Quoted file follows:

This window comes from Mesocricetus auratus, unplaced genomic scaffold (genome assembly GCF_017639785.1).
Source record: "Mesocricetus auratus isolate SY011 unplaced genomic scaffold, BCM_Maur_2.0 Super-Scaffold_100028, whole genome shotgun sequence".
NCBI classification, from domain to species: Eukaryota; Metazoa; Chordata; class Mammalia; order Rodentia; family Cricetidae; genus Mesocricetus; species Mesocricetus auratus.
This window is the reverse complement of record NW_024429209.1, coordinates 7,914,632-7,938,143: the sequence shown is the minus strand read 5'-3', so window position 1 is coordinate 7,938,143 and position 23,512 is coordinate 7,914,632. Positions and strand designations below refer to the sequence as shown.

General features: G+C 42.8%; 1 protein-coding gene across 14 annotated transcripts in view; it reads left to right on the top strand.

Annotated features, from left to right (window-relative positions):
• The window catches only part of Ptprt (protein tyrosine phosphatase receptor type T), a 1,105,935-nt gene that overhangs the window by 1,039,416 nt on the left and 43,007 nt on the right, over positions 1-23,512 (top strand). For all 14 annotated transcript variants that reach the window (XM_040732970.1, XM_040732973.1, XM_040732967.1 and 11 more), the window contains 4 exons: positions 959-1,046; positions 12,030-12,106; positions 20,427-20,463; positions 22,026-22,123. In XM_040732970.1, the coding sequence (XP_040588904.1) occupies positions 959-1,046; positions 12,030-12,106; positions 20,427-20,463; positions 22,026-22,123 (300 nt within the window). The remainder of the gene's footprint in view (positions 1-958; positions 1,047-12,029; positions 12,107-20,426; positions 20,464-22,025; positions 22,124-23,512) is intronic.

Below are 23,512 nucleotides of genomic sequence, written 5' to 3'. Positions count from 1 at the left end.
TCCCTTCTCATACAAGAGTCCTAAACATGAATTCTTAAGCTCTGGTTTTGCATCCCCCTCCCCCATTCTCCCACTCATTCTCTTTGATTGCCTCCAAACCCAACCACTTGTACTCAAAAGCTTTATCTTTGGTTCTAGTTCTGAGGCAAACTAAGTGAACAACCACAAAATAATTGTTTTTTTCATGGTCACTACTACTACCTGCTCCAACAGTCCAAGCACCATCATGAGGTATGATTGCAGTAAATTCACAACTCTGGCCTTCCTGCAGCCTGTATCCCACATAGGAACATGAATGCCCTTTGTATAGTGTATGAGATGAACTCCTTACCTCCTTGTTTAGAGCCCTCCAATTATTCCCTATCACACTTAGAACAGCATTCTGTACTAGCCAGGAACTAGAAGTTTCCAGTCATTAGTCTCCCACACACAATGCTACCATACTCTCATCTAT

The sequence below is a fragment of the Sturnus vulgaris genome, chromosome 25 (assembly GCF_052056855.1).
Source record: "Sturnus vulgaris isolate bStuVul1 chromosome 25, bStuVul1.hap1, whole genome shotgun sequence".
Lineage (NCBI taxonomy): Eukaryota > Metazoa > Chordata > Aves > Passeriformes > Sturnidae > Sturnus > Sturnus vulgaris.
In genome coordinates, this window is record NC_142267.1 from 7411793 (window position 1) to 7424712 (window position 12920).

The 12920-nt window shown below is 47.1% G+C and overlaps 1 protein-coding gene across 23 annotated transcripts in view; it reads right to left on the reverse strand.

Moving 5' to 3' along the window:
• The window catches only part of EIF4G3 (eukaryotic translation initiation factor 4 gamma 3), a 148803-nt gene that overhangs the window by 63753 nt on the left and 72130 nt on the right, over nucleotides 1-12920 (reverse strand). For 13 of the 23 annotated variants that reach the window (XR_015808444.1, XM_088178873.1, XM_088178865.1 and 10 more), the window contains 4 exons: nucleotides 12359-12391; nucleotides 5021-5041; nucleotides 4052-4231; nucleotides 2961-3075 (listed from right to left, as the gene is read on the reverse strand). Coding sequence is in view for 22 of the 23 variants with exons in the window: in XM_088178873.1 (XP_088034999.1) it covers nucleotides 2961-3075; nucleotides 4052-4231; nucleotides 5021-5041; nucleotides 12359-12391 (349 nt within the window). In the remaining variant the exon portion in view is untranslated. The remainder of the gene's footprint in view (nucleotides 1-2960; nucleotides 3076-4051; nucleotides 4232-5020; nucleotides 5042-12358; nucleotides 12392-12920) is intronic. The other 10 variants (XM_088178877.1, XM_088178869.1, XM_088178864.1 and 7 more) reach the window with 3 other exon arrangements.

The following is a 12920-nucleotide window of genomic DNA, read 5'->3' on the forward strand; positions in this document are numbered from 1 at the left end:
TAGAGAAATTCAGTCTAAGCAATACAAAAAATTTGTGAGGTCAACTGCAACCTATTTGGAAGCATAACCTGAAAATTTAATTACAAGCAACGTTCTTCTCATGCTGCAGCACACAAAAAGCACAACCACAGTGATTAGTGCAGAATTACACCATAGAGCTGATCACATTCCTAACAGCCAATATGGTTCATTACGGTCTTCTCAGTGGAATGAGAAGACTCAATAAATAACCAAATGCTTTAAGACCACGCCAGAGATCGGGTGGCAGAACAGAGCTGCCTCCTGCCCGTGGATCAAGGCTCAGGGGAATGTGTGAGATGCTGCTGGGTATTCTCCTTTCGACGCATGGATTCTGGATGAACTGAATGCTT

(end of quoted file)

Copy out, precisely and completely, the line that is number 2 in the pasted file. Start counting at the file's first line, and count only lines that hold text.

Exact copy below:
Source record: "Mesocricetus auratus isolate SY011 unplaced genomic scaffold, BCM_Maur_2.0 Super-Scaffold_100028, whole genome shotgun sequence".